What size 7 segment LED (Single Digit) is ok for the Arduino?

I am trying to use a single digit 7 segment LED display in my project. The one I have has digits of 1" height, and I have an arduino uno. If I light up one segment, its nice and bright. But if I light up a second one, its quite dull. Is this because the current provided by the output pins is not sufficient? I was also not sure if the one I had was a common anode or common cathode type. So I fiddled with it a bit after googling around and figured that if I keep one particular LED pin positive and ground the other, a particular segment lights up. Does this mean it is a common anode?

So what I did was this, trying to light up just one segment:

  1. Through a 220 register, I connected +5V from the Arduino to the common pin.
  2. I connected the pin corresponding to the segment to the output pin through a resistor.

Here, I saw that the segment was not lighting up on all pins, that is, if I took the segment on output pin 8, it would work, but if I took it to any other pin, it won't light up at all. Is this because the pin was 'floating' even if I had made it LOW? I connected a pull down resistor (10k) between the pin and ground then, and all pins seemed to work, though not satisfactorily. Is this again because the 1 inch LED is too large for the Arduino? I dont have any documentation about the display. What is the ideal size of a 7 segment display for the arduino uno?

Thanks.

Any size is okay as long as the voltage to turn on a segment is less than 4.2 or 4.3V.
Digits with 2-3-4-5 LEDs/segment will need higher voltage to turn them all on.

Unless you are multiplexing (only lighting 1 segment at a time, and cyclying thru each segment with each on for 1-2mS), you need a current limit resistor per segment so that each segment can be turned on individually without affecting the others.

uberjoker: Here, I saw that the segment was not lighting up on all pins, that is, if I took the segment on output pin 8, it would work, but if I took it to any other pin, it won't light up at all. Is this because the pin was 'floating' even if I had made it LOW?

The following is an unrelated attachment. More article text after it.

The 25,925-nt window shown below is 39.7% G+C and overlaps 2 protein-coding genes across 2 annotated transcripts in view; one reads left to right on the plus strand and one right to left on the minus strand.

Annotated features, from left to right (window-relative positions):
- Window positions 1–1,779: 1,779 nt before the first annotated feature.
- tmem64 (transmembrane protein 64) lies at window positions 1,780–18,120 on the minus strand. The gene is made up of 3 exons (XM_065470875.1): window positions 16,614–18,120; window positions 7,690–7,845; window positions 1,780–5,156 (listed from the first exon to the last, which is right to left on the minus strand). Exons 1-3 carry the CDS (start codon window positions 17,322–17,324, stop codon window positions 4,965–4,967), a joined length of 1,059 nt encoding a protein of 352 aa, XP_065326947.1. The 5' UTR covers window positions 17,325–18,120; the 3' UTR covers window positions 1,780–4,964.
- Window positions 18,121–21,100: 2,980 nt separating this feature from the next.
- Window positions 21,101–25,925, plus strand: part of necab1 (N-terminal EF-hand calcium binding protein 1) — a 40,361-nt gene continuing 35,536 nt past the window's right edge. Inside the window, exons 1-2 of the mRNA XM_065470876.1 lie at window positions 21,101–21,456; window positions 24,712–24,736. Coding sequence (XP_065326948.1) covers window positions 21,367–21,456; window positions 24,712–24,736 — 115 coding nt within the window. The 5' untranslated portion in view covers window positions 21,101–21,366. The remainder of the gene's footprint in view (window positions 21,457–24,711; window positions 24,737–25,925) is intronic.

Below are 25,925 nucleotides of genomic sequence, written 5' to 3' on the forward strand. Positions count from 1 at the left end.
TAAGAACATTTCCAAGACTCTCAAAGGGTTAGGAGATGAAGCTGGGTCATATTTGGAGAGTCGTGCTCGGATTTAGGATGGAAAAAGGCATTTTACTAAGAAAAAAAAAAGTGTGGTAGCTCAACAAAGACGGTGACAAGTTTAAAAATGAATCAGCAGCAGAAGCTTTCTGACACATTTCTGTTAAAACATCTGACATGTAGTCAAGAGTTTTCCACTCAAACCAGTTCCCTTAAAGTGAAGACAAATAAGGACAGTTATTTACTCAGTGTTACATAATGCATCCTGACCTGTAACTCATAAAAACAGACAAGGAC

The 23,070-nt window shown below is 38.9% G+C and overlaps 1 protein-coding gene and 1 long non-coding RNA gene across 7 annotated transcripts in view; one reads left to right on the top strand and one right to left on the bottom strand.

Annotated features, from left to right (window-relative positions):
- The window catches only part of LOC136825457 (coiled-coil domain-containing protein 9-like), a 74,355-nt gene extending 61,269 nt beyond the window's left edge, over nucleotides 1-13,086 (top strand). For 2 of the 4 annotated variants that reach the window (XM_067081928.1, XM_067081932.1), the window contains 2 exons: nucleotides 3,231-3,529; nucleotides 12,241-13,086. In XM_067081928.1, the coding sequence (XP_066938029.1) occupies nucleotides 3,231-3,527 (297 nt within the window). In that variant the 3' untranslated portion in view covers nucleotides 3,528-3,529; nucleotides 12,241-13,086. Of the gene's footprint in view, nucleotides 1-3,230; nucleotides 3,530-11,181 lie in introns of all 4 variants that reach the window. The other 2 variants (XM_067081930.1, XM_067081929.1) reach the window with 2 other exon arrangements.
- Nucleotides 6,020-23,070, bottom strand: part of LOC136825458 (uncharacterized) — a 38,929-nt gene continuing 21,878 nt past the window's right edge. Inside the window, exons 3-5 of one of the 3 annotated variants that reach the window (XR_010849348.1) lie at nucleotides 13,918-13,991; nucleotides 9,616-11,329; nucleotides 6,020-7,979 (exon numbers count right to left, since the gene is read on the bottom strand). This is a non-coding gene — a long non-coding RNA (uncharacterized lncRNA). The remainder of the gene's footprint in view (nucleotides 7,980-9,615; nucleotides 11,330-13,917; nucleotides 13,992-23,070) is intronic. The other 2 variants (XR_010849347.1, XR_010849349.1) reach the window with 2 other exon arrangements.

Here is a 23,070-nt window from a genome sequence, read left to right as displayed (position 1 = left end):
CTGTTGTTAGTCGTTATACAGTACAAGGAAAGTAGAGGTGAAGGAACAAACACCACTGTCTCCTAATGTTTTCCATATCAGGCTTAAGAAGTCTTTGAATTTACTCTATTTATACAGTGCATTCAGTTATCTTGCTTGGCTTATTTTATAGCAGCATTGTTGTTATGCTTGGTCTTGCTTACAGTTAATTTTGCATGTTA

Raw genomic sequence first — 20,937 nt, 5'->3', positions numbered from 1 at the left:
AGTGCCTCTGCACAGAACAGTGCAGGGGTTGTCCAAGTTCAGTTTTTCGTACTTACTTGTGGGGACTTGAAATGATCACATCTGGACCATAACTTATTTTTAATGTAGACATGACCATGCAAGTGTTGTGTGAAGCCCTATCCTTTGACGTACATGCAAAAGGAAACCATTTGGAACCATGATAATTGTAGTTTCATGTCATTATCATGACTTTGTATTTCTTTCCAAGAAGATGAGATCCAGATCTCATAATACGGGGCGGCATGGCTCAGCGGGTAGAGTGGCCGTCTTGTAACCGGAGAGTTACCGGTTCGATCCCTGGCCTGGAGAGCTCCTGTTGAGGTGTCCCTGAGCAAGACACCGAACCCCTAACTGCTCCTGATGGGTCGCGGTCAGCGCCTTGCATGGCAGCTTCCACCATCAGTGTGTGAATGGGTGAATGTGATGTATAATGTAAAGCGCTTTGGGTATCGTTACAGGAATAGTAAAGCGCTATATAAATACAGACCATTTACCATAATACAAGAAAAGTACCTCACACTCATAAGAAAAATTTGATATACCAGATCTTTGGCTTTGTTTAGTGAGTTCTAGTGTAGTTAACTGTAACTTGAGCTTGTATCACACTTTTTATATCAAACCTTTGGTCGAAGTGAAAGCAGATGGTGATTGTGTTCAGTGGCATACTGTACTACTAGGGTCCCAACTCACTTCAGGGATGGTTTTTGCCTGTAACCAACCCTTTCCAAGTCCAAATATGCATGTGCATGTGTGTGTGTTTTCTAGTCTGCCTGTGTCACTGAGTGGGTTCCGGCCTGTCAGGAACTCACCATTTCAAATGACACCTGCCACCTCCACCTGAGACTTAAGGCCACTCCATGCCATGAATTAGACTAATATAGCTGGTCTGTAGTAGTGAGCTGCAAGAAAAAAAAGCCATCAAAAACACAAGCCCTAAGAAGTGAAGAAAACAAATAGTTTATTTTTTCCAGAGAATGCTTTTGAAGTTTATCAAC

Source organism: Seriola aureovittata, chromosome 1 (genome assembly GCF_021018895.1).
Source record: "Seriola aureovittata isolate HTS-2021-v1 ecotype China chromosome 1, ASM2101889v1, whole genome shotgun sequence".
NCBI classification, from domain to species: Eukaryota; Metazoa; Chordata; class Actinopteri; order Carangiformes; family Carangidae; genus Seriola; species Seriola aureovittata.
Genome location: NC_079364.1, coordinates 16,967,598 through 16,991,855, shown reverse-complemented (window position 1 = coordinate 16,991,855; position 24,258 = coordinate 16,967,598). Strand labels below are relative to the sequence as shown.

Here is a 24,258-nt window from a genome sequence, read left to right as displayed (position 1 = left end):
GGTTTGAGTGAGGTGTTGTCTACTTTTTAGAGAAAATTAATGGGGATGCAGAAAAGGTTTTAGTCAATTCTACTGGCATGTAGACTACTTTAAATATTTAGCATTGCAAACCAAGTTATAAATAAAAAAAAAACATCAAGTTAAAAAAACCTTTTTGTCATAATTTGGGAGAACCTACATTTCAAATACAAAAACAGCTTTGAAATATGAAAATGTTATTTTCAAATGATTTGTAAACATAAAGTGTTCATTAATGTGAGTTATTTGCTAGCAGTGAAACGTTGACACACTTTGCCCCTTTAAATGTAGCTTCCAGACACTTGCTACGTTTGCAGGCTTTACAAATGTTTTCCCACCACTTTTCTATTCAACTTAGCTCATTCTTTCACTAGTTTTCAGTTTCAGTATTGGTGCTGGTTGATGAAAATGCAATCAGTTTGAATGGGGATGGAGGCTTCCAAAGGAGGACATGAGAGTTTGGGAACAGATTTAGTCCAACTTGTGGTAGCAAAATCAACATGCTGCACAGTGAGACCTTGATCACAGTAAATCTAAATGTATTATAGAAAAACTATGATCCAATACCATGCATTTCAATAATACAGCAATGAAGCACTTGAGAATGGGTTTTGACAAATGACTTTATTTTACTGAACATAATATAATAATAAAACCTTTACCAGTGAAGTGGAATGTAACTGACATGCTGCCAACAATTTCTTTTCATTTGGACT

It sounds like you forgot to do the "pinMode(pin, OUTPUT)" call for those pins.

CrossRoads: Any size is okay as long as the voltage to turn on a segment is less than 4.2 or 4.3V. Digits with 2-3-4-5 LEDs/segment will need higher voltage to turn them all on.

Unless you are multiplexing (only lighting 1 segment at a time, and cyclying thru each segment with each on for 1-2mS), you need a current limit resistor per segment so that each segment can be turned on individually without affecting the others.

I will try this multiplexing then. How can I be sure what is the voltage drawn by each segment on my display?

dc42:

uberjoker: Here, I saw that the segment was not lighting up on all pins, that is, if I took the segment on output pin 8, it would work, but if I took it to any other pin, it won't light up at all. Is this because the pin was 'floating' even if I had made it LOW?

It sounds like you forgot to do the "pinMode(pin, OUTPUT)" call for those pins.

Err...as much as I hate to admit it, you are right! I did not set the pinmode for the other pins. Sheesh.

what is the voltage drawn by each segment on my display?

It will only be 5V, that is what is connected. The better question is how much current is being drawn? Use Ohm's Law for that: (5V - Vf)/resistor = current Vf is for the LED you are using, ~2.2 for red, maybe ~3.3 for green/blue So: (5V -2.2V)/220 = 12.7mA (5V - 3.3V)/220 = 7.7mA 5V might be as low as 4.2V per the datasheet depending on temperature and actual current flow.